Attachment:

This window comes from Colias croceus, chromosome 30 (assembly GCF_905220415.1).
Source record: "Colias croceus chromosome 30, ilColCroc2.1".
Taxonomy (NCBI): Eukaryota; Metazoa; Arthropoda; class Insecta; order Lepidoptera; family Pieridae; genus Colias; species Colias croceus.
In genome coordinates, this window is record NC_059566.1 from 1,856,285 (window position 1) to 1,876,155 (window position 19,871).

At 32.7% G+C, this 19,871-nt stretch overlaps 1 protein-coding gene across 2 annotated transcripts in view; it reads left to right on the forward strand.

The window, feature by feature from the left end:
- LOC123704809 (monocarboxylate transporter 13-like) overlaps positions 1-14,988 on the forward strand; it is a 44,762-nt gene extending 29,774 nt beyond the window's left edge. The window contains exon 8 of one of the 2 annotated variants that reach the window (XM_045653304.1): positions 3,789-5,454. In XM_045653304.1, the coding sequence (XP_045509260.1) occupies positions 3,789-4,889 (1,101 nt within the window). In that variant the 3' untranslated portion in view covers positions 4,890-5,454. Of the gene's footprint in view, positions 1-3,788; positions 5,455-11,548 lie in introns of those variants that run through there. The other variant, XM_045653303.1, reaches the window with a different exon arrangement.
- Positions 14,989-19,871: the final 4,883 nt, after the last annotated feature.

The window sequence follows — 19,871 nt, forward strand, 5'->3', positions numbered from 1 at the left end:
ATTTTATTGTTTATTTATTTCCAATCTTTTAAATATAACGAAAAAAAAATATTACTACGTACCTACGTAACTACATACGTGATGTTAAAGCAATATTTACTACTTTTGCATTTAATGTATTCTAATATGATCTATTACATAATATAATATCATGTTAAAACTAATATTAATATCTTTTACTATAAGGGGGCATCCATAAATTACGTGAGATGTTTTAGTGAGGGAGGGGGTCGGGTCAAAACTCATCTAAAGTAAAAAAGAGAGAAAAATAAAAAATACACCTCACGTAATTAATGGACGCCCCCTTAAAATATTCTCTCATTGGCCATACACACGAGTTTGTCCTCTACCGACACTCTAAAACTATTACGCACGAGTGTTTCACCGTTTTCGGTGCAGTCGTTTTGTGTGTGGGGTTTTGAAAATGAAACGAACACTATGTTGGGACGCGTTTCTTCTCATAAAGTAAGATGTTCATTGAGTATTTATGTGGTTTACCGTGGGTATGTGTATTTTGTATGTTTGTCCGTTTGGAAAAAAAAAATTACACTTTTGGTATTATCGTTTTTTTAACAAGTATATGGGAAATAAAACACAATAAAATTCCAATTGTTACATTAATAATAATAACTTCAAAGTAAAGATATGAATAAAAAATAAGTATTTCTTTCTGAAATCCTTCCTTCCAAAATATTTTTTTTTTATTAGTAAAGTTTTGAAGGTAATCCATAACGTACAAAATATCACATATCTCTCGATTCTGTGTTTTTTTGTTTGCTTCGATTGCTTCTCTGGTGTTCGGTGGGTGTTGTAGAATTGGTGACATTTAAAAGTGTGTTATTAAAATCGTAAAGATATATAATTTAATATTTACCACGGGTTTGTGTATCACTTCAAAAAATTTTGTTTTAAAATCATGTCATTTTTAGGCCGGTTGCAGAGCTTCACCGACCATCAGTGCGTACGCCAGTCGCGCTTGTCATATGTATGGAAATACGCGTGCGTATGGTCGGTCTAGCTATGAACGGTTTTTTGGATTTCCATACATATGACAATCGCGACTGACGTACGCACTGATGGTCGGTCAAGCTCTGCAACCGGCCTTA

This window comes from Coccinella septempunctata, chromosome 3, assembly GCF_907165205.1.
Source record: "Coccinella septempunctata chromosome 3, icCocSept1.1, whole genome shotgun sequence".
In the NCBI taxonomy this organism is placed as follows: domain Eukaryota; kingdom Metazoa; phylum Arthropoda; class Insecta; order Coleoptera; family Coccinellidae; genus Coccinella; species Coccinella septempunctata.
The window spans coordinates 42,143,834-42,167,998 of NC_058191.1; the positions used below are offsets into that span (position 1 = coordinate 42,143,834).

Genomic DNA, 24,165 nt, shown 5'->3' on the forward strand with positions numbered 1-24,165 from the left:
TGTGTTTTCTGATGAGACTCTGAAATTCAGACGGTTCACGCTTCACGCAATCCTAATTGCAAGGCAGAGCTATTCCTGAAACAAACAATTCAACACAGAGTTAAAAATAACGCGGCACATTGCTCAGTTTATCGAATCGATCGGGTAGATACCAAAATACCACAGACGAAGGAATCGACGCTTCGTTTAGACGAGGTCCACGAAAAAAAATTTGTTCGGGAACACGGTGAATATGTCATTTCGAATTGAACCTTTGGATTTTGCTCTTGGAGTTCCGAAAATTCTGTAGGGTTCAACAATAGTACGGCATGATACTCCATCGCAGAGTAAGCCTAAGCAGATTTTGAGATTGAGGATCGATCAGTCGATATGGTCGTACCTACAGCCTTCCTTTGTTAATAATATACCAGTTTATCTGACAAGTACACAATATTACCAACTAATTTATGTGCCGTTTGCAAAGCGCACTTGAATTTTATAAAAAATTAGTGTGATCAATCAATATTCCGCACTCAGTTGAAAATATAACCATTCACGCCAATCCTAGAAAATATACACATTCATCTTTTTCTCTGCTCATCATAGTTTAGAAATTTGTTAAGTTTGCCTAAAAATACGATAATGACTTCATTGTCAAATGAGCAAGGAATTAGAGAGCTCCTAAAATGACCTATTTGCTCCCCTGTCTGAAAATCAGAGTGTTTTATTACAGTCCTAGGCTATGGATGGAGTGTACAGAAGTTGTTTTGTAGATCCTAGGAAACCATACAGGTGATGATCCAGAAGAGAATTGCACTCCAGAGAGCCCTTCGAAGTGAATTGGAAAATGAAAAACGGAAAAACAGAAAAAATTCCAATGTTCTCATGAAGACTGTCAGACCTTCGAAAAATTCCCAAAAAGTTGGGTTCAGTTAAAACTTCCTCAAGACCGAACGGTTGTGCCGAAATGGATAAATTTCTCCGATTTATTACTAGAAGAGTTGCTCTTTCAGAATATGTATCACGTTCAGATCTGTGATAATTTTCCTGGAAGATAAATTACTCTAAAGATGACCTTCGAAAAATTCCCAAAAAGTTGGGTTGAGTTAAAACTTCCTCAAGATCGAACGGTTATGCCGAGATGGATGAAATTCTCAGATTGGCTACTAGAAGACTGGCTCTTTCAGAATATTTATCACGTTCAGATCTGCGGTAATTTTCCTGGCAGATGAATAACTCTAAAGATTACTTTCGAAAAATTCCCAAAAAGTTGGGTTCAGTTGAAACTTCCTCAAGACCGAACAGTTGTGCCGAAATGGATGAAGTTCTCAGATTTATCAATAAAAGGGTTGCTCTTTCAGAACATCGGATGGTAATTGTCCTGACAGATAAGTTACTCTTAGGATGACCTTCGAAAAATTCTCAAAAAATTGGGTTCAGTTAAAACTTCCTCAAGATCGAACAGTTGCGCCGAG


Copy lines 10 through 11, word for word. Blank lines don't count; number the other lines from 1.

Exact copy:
ATTTTATTGTTTATTTATTTCCAATCTTTTAAATATAACGAAAAAAAAATATTACTACGTACCTACGTAACTACATACGTGATGTTAAAGCAATATTTACTACTTTTGCATTTAATGTATTCTAATATGATCTATTACATAATATAATATCATGTTAAAACTAATATTAATATCTTTTACTATAAGGGGGCATCCATAAATTACGTGAGATGTTTTAGTGAGGGAGGGGGTCGGGTCAAAACTCATCTAAAGTAAAAAAGAGAGAAAAATAAAAAATACACCTCACGTAATTAATGGACGCCCCCTTAAAATATTCTCTCATTGGCCATACACACGAGTTTGTCCTCTACCGACACTCTAAAACTATTACGCACGAGTGTTTCACCGTTTTCGGTGCAGTCGTTTTGTGTGTGGGGTTTTGAAAATGAAACGAACACTATGTTGGGACGCGTTTCTTCTCATAAAGTAAGATGTTCATTGAGTATTTATGTGGTTTACCGTGGGTATGTGTATTTTGTATGTTTGTCCGTTTGGAAAAAAAAAATTACACTTTTGGTATTATCGTTTTTTTAACAAGTATATGGGAAATAAAACACAATAAAATTCCAATTGTTACATTAATAATAATAACTTCAAAGTAAAGATATGAATAAAAAATAAGTATTTCTTTCTGAAATCCTTCCTTCCAAAATATTTTTTTTTTATTAGTAAAGTTTTGAAGGTAATCCATAACGTACAAAATATCACATATCTCTCGATTCTGTGTTTTTTTGTTTGCTTCGATTGCTTCTCTGGTGTTCGGTGGGTGTTGTAGAATTGGTGACATTTAAAAGTGTGTTATTAAAATCGTAAAGATATATAATTTAATATTTACCACGGGTTTGTGTATCACTTCAAAAAATTTTGTTTTAAAATCATGTCATTTTTAGGCCGGTTGCAGAGCTTCACCGACCATCAGTGCGTACGCCAGTCGCGCTTGTCATATGTATGGAAATACGCGTGCGTATGGTCGGTCTAGCTATGAACGGTTTTTTGGATTTCCATACATATGACAATCGCGACTGACGTACGCACTGATGGTCGGTCAAGCTCTGCAACCGGCCTTA

This window comes from Coccinella septempunctata, chromosome 3, assembly GCF_907165205.1.